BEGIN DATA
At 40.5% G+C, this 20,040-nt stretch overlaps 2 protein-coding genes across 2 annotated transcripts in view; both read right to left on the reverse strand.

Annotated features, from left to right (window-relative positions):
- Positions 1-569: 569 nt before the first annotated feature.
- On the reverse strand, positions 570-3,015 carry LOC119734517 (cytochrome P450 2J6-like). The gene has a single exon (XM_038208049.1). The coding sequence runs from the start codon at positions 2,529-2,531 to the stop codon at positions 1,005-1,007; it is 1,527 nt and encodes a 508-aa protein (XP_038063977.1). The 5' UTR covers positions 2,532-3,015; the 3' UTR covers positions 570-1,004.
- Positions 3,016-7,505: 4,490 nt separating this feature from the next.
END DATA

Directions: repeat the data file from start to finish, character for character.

At 40.5% G+C, this 20,040-nt stretch overlaps 2 protein-coding genes across 2 annotated transcripts in view; both read right to left on the reverse strand.

Annotated features, from left to right (window-relative positions):
- Positions 1-569: 569 nt before the first annotated feature.
- On the reverse strand, positions 570-3,015 carry LOC119734517 (cytochrome P450 2J6-like). The gene has a single exon (XM_038208049.1). The coding sequence runs from the start codon at positions 2,529-2,531 to the stop codon at positions 1,005-1,007; it is 1,527 nt and encodes a 508-aa protein (XP_038063977.1). The 5' UTR covers positions 2,532-3,015; the 3' UTR covers positions 570-1,004.
- Positions 3,016-7,505: 4,490 nt separating this feature from the next.